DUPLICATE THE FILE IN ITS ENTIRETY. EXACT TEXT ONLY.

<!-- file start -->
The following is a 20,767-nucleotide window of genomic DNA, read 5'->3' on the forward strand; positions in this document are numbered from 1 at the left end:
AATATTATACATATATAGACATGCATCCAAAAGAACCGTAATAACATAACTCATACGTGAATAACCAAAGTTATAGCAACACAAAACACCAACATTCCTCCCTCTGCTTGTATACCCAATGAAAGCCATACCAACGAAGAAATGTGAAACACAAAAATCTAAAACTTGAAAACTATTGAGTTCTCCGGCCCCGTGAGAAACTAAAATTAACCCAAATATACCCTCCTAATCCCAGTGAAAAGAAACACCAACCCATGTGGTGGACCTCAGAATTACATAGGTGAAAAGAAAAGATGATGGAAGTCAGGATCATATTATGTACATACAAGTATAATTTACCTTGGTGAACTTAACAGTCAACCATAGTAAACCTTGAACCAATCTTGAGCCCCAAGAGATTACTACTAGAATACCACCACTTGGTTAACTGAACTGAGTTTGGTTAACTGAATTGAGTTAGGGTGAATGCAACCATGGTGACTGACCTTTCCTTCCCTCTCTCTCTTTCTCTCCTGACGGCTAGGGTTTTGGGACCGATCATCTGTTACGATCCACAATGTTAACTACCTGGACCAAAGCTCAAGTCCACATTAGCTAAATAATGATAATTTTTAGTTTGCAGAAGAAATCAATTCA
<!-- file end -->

The following is a 20,767-nucleotide window of genomic DNA, read 5'->3' on the forward strand; positions in this document are numbered from 1 at the left end:
AATATTATACATATATAGACATGCATCCAAAAGAACCGTAATAACATAACTCATACGTGAATAACCAAAGTTATAGCAACACAAAACACCAACATTCCTCCCTCTGCTTGTATACCCAATGAAAGCCATACCAACGAAGAAATGTGAAACACAAAAATCTAAAACTTGAAAACTATTGAGTTCTCCGGCCCCGTGAGAAACTAAAATTAACCCAAATATACCCTCCTAATCCCAGTGAAAAGAAACACCAACCCATGTGGTGGACCTCAGAATTACATAGGTGAAAAGAAAAGATGATGGAAGTCAGGATCATATTATGTACATACAAGTATAATTTACCTTGGTGAACTTAACAGTCAACCATAGTAAACCTTGAACCAATCTTGAGCCCCAAGAGATTACTACTAGAATACCACCACTTGGTTAACTGAACTGAGTTTGGTTAACTGAATTGAGTTAGGGTGAATGCAACCATGGTGACTGACCTTTCCTTCCCTCTCTCTCTTTCTCTCCTGACGGCTAGGGTTTTGGGACCGATCATCTGTTACGATCCACAATGTTAACTACCTGGACCAAAGCTCAAGTCCACATTAGCTAAATAATGATAATTTTTAGTTTGCAGAAGAAATCAATTCA